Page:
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Large-leaved Sandwort (Moehringia macrophylla)

Life history

Species overview

Large-leaved Sandwort (Moehringia macrophylla), a Wisconsin Endangered plant, is found on dry to partly shaded cliffs in the Penokee Range. Blooming occurs late May through late August; fruiting occurs early June through late August. The optimal identification period for this species is early June through late July.

Synonyms: Arenaria macrophylla


  • Distinguishing characteristics: Sepals 3 to 6 mm, acute and often longer than the petals; leaves opposite, lanceolate to elliptic, 3 to 8 mm wide, and acute at the tip.
  • Flower characteristics: White, 5-parted, borne solitary or in terminal cymes; sepals acute, 3 to 6 mm long, longer than the petals.
  • Fruit characteristics: Capsule round to oblong, shorter than the sepals, with 6 slits only to the middle when mature; seeds 1.5 mm, with a conspicuous appendage at the attachment scar.
  • Leaf characteristics: Opposite, lanceolate to elliptic, mostly 2 to 5 cm long by 3 to 8 mm wide, often acute or tapering to a sharp point at the tip.


  • Blooming phenology: late May through late August
  • Fruiting phenology: early June through late August
  • Optimum time to identify: The optimal identification period for this species is early June through late July


  • Growth form: Forb-erect
  • Vegetative reproduction: Rhizomatous
  • Life cycle: Perennial
  • Comments: Associated Species: Thuja occidentalis, Polypodium vulgare, Woodsia ilvensis, Dryopteris fragrans, lichens, mosses, Pinus strobus.

State status

Status and Natural Heritage Inventory documented occurrences in Wisconsin

The table below provides information about the protected status - state and federal - and the rank (S and G Ranks) for Large-leaved Sandwort (Moehringia macrophylla). See the Working List Key for more information about abbreviations. Counties shaded blue have documented occurrences for this species in the Wisconsin Natural Heritage Inventory database. The map is provided as a general reference of where this species has been found to date and is not meant as a range map.

Documented locations of Moehringia macrophylla in the Natural Heritage Inventory Database as of July 2015.

Summary Information
State StatusEND
Federal Status in Wisconsinnone
State RankS1
Global RankG5
Tracked by NHIY

Habitats and landscapes

The Natural Heritage Inventory has developed scores indicating the degree to which each of Wisconsin's rare plant species is associated with a particular natural community or ecological landscape. This information is similar to that found in the Wildlife Action Plan for animals. As this is a work in progress, we welcome your suggestions and feedback.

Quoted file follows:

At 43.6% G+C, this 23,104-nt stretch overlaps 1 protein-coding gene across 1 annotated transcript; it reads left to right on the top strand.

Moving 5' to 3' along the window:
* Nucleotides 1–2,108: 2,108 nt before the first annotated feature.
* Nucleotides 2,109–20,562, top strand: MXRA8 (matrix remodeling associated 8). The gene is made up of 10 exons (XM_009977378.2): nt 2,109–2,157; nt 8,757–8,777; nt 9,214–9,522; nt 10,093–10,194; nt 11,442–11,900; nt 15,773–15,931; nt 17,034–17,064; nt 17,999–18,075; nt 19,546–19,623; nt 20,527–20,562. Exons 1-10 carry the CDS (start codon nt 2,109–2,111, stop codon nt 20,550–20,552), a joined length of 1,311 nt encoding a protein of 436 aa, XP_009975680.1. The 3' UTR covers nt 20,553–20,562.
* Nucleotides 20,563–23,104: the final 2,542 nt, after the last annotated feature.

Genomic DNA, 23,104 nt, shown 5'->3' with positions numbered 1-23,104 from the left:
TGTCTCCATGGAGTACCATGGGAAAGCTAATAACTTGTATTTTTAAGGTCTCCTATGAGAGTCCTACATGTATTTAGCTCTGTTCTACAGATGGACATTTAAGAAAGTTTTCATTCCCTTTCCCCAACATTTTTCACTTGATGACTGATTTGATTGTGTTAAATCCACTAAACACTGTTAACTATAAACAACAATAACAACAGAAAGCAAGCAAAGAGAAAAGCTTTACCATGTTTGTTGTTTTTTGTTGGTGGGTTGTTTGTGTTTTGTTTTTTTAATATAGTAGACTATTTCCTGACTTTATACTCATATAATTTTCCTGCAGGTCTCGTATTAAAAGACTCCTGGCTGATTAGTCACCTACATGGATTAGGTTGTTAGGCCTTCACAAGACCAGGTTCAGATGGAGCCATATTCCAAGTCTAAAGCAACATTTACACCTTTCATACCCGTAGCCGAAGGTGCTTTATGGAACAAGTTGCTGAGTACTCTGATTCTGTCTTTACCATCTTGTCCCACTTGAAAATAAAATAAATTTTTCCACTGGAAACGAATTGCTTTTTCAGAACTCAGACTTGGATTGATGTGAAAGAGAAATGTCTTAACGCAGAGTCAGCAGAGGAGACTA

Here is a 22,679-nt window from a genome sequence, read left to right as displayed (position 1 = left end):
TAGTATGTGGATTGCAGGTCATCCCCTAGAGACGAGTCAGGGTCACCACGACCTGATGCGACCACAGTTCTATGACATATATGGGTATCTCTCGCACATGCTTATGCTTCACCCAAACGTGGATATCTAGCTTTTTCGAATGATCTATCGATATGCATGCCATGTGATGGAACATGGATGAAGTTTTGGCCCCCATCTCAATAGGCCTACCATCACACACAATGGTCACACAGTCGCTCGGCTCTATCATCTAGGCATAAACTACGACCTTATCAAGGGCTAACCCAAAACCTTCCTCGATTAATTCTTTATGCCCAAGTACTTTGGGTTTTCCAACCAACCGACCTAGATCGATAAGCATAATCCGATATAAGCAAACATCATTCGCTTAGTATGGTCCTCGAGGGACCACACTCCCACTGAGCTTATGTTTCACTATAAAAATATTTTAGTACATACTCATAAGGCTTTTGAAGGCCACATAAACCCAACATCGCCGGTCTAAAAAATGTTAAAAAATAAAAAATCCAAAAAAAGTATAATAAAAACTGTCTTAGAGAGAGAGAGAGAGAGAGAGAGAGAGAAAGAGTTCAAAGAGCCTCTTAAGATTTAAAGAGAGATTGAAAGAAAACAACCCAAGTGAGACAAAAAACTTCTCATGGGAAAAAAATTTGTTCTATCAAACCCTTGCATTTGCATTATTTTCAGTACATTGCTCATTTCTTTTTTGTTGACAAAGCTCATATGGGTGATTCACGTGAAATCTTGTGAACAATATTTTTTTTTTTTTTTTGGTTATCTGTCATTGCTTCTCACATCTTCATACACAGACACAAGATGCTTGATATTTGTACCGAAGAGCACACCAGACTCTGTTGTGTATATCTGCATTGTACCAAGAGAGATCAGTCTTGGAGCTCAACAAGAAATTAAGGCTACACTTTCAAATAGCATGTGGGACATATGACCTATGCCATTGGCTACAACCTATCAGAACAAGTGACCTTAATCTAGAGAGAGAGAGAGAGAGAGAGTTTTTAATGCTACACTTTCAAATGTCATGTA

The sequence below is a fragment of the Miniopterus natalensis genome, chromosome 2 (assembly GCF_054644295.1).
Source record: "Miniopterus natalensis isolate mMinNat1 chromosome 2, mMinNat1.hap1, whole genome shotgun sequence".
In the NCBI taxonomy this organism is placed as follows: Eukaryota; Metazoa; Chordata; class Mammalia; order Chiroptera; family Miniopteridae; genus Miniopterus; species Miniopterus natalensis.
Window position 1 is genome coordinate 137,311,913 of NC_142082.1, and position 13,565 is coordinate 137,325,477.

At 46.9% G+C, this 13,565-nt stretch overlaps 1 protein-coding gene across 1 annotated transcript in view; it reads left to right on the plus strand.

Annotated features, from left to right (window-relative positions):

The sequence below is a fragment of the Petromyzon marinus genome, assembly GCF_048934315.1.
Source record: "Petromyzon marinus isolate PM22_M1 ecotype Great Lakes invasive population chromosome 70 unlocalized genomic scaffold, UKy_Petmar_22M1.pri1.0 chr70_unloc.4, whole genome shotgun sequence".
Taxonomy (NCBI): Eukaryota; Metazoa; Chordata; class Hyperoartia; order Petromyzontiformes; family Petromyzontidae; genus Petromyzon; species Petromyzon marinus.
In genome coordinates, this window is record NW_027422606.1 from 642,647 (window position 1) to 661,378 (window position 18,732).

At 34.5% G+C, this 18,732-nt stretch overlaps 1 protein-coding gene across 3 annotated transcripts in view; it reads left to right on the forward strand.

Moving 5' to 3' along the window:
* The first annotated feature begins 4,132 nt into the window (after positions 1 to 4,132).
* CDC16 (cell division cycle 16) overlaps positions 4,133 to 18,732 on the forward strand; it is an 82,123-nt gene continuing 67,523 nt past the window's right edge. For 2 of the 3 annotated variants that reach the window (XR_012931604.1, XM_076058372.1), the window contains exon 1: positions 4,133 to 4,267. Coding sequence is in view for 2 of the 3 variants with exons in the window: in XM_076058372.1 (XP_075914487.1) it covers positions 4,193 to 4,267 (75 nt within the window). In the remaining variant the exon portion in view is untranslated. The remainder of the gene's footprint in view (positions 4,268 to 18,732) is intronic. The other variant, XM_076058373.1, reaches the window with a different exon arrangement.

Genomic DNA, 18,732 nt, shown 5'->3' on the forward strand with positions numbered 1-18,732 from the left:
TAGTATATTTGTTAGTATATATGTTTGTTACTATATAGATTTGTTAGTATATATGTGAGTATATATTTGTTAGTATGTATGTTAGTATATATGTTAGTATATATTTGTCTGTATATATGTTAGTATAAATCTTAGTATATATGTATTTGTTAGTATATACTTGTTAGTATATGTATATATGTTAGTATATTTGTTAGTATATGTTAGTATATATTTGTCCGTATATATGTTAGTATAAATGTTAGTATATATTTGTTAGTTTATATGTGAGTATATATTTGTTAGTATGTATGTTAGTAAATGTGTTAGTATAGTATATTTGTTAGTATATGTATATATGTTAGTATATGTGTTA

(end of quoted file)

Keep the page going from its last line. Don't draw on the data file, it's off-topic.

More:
General habitat information

  • Habitat description: Found on dry to partly shaded cliffs in the Penokee Range.
  • Soils: Rocky soils.

Natural communities

This table lists the natural communities that are associated with Large-leaved Sandwort. Scores for natural community associations are: "significant" association (score=3), "moderate association" (score=2) or the species can be present but is only weakly associated with the community (score=1).

Natural communities score
Dry Cliff 3
Bedrock Glade 3

Ecological landscapes

This table lists the ecological landscape association scores for Large-leaved Sandwort. The scores (3=High, 2=Moderate, 1=Low, 0=None) also correspond to the map.

Map of the Ecological Landscapes of Wisconsin.

Ecological landscape score
North Central Forest 3

Species guidance

The Endangered Resources Program has developed avoidance measures and management guidelines for plants on the Natural Heritage Working List. These are a work in progress, and we welcome your suggestions and feedback. Sources used in developing this information can be found here.

Avoidance measures

These are specific actions designed to avoid "take" (mortality) of this species.

  • Avoid broadcast spraying of herbicides; use care with spot spraying.
  • Avoid known individual plant locations and conduct operations elsewhere when they are least likely to cause damage. Ideally, this would involve frozen, snow-covered ground. However, in areas of the state where frozen conditions are unreliable, very dry soils late in the growing season might be the best available alternative. Consult with a biologist, if needed.
  • Avoid direct disturbance to sensitive microsites such as seeps, cliffs, and moss-covered boulders.

Management guidance

Management guidelines are additional considerations that may help maintain or enhance habitat for this species

  • Buffer management around unique microhabitats such as ephemeral ponds, seeps, etc.
  • Follow BMPs, especially around streams and use care near ravines, steep slopes, cliffs, rock outcrops, etc.


Large-leaved Sandwort Photo.

Photo © Robert H. Read.

Large-leaved Sandwort Photo.

Photo © Robert H. Read.

Support for Wisconsin's rare plant information has been provided by the Division of Forestry, the Endangered Resources Fund and the Wisconsin Rare Plant Preservation Fund. To donate, visit the Natural Resources Foundation of Wisconsin [exit DNR].

Last revised: Wednesday, May 05, 2021
Southwest Savanna Southern Lake Michigan Coastal Western Coulees and Ridges Southeast Glacial Plains Central Sand Hills Central Lake Michigan Coastal Central Sand Plains Northern Lake Michigan Coastal Northern Lake Michigan Coastal Northeast Sands Western Prairie North Central Forest Northern Highlands Northwest Lowlands Northwest Sands Northwest Lowlands Superior Coastal Plains Forest Transition